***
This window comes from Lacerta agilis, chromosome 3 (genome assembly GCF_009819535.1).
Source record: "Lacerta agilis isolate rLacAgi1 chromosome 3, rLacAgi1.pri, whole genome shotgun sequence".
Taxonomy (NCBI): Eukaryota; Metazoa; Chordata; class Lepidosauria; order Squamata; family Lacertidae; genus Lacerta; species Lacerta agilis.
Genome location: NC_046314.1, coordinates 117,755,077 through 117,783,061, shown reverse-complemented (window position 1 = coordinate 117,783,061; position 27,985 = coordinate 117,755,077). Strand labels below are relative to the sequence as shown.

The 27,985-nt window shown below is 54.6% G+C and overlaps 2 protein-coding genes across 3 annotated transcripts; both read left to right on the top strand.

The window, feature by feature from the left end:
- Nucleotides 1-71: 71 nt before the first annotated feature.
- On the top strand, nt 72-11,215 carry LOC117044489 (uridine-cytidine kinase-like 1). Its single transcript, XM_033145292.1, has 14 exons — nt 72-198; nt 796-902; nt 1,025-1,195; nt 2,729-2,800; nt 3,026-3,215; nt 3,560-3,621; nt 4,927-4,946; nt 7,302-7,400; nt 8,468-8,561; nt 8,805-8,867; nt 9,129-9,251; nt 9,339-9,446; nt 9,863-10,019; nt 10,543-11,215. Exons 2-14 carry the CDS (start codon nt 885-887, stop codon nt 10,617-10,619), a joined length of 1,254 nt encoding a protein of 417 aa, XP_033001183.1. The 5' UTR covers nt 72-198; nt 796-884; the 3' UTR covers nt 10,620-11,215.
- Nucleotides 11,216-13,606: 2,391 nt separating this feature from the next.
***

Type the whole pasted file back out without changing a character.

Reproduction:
This window comes from Lacerta agilis, chromosome 3 (genome assembly GCF_009819535.1).
Source record: "Lacerta agilis isolate rLacAgi1 chromosome 3, rLacAgi1.pri, whole genome shotgun sequence".
Taxonomy (NCBI): Eukaryota; Metazoa; Chordata; class Lepidosauria; order Squamata; family Lacertidae; genus Lacerta; species Lacerta agilis.
Genome location: NC_046314.1, coordinates 117,755,077 through 117,783,061, shown reverse-complemented (window position 1 = coordinate 117,783,061; position 27,985 = coordinate 117,755,077). Strand labels below are relative to the sequence as shown.

The 27,985-nt window shown below is 54.6% G+C and overlaps 2 protein-coding genes across 3 annotated transcripts; both read left to right on the top strand.

The window, feature by feature from the left end:
- Nucleotides 1-71: 71 nt before the first annotated feature.
- On the top strand, nt 72-11,215 carry LOC117044489 (uridine-cytidine kinase-like 1). Its single transcript, XM_033145292.1, has 14 exons — nt 72-198; nt 796-902; nt 1,025-1,195; nt 2,729-2,800; nt 3,026-3,215; nt 3,560-3,621; nt 4,927-4,946; nt 7,302-7,400; nt 8,468-8,561; nt 8,805-8,867; nt 9,129-9,251; nt 9,339-9,446; nt 9,863-10,019; nt 10,543-11,215. Exons 2-14 carry the CDS (start codon nt 885-887, stop codon nt 10,617-10,619), a joined length of 1,254 nt encoding a protein of 417 aa, XP_033001183.1. The 5' UTR covers nt 72-198; nt 796-884; the 3' UTR covers nt 10,620-11,215.
- Nucleotides 11,216-13,606: 2,391 nt separating this feature from the next.